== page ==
Most Netflix and Hulu Plus users are between the ages of 18-34 – dubbed Generation C – according to the Nielson study released in February. The second largest group is users between 35 and 49, then 50 to 64. Which mirrors the adoption curve developed by Joe M. Bohlen, George M. Beal and Everett M. Rogers at Iowa State University in the 1950s. The curve illustrates the adoption of new products and innovations through five stages: Innovators, Early Adopters, Early Majority, Late Majority, Laggards.
Netflix has more than 20,000 titles available to stream instantly and is working to increase its number of television shows, an area in which Hulu excels. Hulu is jointly owned by Comcast’s NBC Universal, The Walt Disney Co., News Corp. and global private equity investment first Providence Equity Partners.
Netflix has inked exclusive content deals including Lilyhammer, which debuted Feb. 6, featuring Sopranos star Steven Van Zandt. Horror series Hemlock Grove, scheduled for early 2013. Orange is the New Black, a comedy project from Weeds creator Jenji Kohan. As well as House of Cards starring Kevin Spacey. To acquire House of Cards, Netflix outbid HBO for the series.
And now dozens of devices are available to stream content, including Blu-ray players; video-game systems like Xbox 360, Playstation 3 and Wii; Boxee Box; Apple TV; Google TV; TiVo Premiere; and Roku. Read my review of the Roku streaming player here. In most cases, users buy the streaming boxes; versus renting a box from cable or satellite TV companies.
Subscription streaming services like Netflix, Hulu Plus or Amazon Instant Video provide unlimited streaming content for a fixed monthly price. Some cable companies have now started to offer their own streaming content as a companion to subscription offerings, like Time Warner On-Demand, Comcast On-Demand alongside a subscription to their services; or premium cable like HBO GO and Showtime On-Demand. Strictly video-on-demand (VOD) services like Vudu are essentially today’s Pay-Per-View, with each movie available to rent or purchase.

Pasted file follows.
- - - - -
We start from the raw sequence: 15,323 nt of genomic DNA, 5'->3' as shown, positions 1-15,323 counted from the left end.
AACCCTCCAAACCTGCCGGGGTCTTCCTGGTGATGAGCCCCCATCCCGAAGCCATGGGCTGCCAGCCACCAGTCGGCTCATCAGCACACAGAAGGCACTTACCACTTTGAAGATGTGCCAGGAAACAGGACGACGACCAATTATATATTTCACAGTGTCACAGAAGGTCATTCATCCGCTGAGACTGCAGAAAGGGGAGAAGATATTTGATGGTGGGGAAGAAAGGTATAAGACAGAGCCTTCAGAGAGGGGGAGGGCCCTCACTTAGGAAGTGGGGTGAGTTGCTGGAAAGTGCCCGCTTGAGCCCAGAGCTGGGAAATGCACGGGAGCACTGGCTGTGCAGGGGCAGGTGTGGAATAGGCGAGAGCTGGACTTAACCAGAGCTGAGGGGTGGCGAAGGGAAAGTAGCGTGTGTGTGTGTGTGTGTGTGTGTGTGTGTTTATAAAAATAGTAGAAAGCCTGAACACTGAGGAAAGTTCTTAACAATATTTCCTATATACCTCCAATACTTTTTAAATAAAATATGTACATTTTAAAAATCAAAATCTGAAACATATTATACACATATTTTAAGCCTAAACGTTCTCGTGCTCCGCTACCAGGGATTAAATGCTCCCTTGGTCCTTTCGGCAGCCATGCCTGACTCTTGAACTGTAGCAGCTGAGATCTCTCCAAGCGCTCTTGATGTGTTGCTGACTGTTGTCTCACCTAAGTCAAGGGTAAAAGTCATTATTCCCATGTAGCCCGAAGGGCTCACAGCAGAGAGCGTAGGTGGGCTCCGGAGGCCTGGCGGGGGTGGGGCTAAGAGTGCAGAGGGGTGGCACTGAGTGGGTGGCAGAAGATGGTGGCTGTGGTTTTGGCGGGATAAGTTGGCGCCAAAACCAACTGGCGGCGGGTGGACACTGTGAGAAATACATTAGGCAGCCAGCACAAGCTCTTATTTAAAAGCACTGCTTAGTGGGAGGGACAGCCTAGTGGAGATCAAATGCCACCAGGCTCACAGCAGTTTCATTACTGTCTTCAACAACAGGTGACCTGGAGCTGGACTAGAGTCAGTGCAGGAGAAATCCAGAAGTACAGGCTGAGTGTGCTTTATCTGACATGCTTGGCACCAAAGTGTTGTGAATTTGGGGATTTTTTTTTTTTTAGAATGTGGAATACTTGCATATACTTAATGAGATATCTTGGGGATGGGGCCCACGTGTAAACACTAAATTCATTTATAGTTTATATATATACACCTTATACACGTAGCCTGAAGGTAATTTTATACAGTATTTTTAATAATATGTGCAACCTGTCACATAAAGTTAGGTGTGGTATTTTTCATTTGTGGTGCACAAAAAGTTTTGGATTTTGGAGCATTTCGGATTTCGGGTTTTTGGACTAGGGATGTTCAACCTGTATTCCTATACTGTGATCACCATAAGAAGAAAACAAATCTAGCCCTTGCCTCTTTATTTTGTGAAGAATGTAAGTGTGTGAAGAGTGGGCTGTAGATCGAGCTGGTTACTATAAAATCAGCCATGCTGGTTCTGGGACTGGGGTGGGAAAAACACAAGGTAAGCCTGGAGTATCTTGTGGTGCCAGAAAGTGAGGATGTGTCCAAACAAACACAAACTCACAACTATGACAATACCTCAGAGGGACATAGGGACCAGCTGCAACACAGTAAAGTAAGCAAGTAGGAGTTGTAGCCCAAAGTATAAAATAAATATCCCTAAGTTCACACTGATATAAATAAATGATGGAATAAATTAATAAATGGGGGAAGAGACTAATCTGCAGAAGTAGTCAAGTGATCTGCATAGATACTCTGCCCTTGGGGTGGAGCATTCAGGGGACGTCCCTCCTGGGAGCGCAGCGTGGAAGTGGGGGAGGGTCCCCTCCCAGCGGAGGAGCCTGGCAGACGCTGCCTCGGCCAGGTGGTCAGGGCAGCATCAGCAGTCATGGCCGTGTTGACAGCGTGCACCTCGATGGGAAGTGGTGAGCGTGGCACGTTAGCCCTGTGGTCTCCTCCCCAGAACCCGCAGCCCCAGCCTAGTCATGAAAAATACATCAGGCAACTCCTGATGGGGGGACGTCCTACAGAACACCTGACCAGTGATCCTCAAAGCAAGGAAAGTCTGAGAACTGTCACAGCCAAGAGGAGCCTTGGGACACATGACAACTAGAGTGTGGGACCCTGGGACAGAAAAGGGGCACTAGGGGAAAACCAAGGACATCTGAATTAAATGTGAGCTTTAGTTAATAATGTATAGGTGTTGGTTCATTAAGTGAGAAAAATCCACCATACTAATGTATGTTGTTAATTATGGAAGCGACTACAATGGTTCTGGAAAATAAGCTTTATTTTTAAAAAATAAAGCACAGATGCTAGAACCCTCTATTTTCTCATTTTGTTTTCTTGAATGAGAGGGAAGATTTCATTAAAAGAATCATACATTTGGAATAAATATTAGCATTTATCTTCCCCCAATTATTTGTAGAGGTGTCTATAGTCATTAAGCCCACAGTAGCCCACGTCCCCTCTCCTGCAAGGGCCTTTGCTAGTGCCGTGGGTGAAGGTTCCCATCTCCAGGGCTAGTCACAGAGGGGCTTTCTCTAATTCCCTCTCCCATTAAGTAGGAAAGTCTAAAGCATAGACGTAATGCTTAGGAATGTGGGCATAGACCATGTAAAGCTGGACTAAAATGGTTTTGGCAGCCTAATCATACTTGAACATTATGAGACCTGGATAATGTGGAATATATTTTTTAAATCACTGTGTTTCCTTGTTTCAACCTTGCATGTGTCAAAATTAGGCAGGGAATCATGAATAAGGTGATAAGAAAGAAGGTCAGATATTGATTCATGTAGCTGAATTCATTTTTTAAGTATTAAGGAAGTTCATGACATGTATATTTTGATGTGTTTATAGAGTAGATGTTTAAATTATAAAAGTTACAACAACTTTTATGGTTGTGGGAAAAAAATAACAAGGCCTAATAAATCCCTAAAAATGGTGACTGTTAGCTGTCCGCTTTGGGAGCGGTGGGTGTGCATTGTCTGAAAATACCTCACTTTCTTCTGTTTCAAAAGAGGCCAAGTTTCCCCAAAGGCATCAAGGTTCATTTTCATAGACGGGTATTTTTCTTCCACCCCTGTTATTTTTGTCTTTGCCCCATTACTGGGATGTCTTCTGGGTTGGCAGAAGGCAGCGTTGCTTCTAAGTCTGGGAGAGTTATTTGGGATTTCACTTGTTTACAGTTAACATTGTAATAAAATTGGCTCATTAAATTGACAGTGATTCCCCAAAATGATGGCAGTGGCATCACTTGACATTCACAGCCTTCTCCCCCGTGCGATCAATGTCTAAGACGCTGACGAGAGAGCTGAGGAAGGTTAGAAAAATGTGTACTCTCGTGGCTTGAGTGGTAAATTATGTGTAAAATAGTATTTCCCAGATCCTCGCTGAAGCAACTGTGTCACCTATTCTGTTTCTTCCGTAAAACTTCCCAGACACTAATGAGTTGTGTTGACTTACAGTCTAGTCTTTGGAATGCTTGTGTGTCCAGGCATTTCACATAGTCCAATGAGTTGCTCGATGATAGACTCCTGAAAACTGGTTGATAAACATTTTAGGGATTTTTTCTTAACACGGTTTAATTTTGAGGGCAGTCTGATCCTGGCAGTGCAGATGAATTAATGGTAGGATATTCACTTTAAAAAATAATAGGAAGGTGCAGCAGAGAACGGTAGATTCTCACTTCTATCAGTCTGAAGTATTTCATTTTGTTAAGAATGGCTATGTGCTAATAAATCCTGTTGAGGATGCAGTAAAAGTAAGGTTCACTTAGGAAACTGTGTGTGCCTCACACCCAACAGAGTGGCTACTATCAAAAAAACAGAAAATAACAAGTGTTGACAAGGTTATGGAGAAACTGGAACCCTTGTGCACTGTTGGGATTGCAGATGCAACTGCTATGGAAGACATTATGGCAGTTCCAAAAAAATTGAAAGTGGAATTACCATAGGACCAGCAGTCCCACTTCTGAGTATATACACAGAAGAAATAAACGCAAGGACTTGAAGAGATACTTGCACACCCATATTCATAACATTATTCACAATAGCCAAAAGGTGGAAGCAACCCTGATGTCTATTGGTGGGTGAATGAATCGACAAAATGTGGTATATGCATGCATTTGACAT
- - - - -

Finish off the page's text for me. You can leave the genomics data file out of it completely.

This doesn’t mean an end to live TV content, however. Live TV will be delivered through the Internet and available on-demand after it airs.
Comcast, the largest cable operator, announced in May of 2011 it would begin testing IPTV or Internet Protocol TV. The same content, only, delivered through the Internet.
Comcast began testing IPTV at the Massachusetts Institute of Technology (MIT), and in February introduced XFINITY Streampix, a Netflix-like video service offered as a companion to XFINITY TV.
IPTV can be used for live video, streaming and delayed programming like a DVR. The same technology used by Netflix, Hulu Plus, Roku, live-streaming services like U-Stream and Live Stream.
What IPTV will one day mean for advertisers: data. Think Google Analytics for TV.
The writing is on the wall.
Netflix and its competitors will force cable, satellite and premium cable companies to overhaul the formula and their pricing structure. Turning the entire landscape upside down. Lower prices, more content, delivered IPTV-style.